The Storied Life of A.J. Fikry by Gabrielle Zevin

Summary from Goodreads:

Hanging over the porch of the tiny New England bookstore called Island Books is a faded sign with the motto “No Man Is an Island; Every Book Is a World.” A.J. Fikry, the irascible owner, is about to discover just what that truly means.

A.J. Fikry’s life is not at all what he expected it to be. His wife has died, his bookstore is experiencing the worst sales in its history, and now his prized possession, a rare collection of Poe poems, has been stolen. Even the books in his store have stopped holding pleasure for him. These days, A.J. can only see them as a sign of a world that is changing too rapidly.

And then a mysterious package appears at the bookstore. It’s a small package, but large in weight. It’s that unexpected arrival that gives A.J. the opportunity to make his life over, the ability to see everything anew. It doesn’t take long for the locals to notice the change overcoming him or for a determined sales rep named Amelia to see her curmudgeonly client in a new light. The wisdom of all those books again become the lifeblood of A.J.’s world and everything twists into a version of his life that he didn’t see coming.

Bibliophilia or bibliophilism is the love of books. Accordingly a bibliophile is an individual who loves books.

When I talk about being in an online book club, which is usually in a manner that's more enthusiastic than necessary, I get a mixture of reactions. Disinterest. Like we were accountants, bean counters who go and meet up to, well, count beans. Or I get something that is between a smirk and a snort (A smort?).  Or the "how quaint" look.  There are the very few people who would ask me how we go about doing it, the process of reading and discussing and picking books to read together. When a friend of mine had just gotten her heart broken, I told her to read a particular book which I thought might help in dealing with the emotional pain. I got it out of my bag and told her all about it, in a kind of show and tell manner. She said yeah, I'll read it. Translation: Nope. Won't touch that in a million years. I would have gotten feedback right about now, if she did. Gosh I am droning on and on again. Anyway, what I am getting at is, what A Storied Life of A.J. Fikry does is to make me love books and book lovers alike, even more than I already do. We are a rare species, I feel.

The Storied Life of A.J. Fikry revolves around a man named A.J. Fikry, the owner of a small, indie bookstore on an island. Having lost his wife, he has become tired of living. He is struggling to keep his book store afloat, has been drinking more than necessary, has become more cynical and curmudgeonly. Then on a night of drinking and depression, A.J.'s most prized possession went missing right in his very home. A very rare piece of literature written by Edgar Allan Poe entitled: Tamerlane. Just when he was about to give up, A.J. stumbles upon something completely unexpected that turns his life around.

I must admit, I felt that the story precariously perched on the precipice of being a tad Hallmark-y. You know like those made-for-TV family-centric movies characterized by being sentimental and inspirational. I have no beef with this, so long as it isn't overdone to the point of absurdity. And The Storied Life, merely borders around it, but never completely tips over to the mawkish side. There's a manic pixie dream girl though. And a bunch of soap opera-ish plot twists. But it's fine! Because Zevin's writing is clean and sharp and witty and engaging and funny. A.J.'s short story reviews scattered around the book, in particular, are such a treat to read. So full of heart and passion. Perhaps that is what most of the book feels like as well. A hearty and passionate tale of second chances in love and life.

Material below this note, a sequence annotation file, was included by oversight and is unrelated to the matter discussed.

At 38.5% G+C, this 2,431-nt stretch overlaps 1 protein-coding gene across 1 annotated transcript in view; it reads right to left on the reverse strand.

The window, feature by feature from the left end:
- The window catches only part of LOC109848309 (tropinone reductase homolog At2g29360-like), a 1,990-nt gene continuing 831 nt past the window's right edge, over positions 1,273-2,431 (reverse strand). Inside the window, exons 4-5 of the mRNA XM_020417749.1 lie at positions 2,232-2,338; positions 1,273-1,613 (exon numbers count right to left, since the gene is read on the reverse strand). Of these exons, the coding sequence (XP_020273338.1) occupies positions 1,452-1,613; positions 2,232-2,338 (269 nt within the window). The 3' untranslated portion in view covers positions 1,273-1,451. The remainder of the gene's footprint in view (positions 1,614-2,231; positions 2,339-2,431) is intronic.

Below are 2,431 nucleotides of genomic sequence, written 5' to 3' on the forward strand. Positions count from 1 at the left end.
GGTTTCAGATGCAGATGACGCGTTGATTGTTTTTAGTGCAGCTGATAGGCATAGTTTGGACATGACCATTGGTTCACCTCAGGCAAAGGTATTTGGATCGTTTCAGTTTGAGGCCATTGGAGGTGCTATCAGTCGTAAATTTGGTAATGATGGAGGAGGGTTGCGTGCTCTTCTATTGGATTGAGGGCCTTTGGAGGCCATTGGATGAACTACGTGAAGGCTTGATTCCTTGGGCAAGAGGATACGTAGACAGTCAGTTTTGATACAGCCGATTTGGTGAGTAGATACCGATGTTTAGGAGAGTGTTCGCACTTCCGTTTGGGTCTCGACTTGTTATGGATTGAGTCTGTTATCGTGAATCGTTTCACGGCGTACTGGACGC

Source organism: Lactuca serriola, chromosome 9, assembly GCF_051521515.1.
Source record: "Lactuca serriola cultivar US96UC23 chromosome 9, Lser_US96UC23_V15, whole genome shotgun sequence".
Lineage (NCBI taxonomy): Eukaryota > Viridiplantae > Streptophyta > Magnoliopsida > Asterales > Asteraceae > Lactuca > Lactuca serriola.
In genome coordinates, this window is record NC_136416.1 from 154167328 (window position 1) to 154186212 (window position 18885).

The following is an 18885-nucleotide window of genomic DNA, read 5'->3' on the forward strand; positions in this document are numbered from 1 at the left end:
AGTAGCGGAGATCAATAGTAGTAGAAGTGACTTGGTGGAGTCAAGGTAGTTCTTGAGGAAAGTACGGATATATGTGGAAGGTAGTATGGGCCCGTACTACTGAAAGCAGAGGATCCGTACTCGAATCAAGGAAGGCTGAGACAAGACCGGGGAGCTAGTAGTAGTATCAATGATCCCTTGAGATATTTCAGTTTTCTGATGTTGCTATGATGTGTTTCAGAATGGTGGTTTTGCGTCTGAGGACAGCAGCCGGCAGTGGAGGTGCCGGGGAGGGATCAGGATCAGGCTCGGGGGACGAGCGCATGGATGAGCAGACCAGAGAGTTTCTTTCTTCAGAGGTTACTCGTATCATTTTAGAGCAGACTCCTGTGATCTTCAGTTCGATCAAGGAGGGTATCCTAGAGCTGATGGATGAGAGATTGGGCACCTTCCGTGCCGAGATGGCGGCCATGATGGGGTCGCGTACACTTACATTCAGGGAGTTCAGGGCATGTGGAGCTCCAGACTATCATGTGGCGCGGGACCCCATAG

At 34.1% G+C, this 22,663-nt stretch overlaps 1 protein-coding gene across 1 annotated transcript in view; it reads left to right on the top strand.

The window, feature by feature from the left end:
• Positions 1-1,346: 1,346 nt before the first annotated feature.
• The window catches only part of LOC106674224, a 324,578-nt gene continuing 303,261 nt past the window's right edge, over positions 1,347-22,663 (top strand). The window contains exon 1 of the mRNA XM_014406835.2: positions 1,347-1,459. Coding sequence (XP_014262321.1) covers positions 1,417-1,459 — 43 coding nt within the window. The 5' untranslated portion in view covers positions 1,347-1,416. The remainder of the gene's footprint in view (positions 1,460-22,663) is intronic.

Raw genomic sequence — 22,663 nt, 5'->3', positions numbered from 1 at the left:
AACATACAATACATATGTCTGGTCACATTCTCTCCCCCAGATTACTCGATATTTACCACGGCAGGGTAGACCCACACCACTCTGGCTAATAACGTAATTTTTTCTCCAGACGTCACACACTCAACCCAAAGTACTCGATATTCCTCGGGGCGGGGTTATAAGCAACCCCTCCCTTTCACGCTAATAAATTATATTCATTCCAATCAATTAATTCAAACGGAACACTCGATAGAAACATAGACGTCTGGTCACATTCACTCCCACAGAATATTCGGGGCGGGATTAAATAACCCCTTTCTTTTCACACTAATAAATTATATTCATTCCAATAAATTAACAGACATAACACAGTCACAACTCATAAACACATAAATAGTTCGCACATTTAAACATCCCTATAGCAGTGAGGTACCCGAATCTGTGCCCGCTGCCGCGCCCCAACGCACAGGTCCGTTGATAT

All in all, I think Zevin manages to capture that magical connection book lovers have with literature and with each other. And I said to myself after reading the last page: This is why we read. Group hug, bibliophiles. XD


  1. I also share your sentiment on bibliophiles being a rare species. And so what? We can do badass group hugs anyway. :D

    1. Hahaha! I agree. Outer space group hugs, badass group hugs...XD

  2. Another HUUUG for you, Tin!

    Maybe I am a bit luckier than you. Some of my friends and relatives really asked me what we do and what we read. And I am a very enthusiastic storyteller. One even told me "Congrats! You have a life." after learning I'm in a bookclub.

    1. LOL! Onga! "You have a life" is right. Same here. I know I don't get to attend the meet ups and stuff. But having a book club, encourages me to read a variety of books that I might not even consider picking up had I not been a member. So I kind of get life experiences sa books na binabasa natin. Char! Jinustify na masyado o. XD.

      I can only remember my sister and one friend asking me about how we do things over at TFG. The rest, walang pakialam. Hehe. :)

      Pa huuuug naman diyan!

  3. BIG HUUUG from another bibliophile all the way from Iloilo City! :)

    When I read this book, I decided to read all the short stories mentioned in each chapter. Lovely review, Tin!

    1. Thanks Lynai! Hugs! Imaginary hug din sa iyong kyot na kyot na babbit! I took note of some of the short stories too, as well as some of the novels that Maya read.

  4. AJ is nothing like Norell, right? :D

    Hugs to you, girl! ♥

    1. Oh you remember that comment! I do too! It popped out of my mind as I was reading the book. And yes, AJ is nothing like Norell. Norell has a much higher grumpy meter, I think. XD


Post a Comment

Popular posts from this blog

Civilwarland in Bad Decline by George Saunders


George Saunders and an Attempt at Reading More...Hopefully...Maybe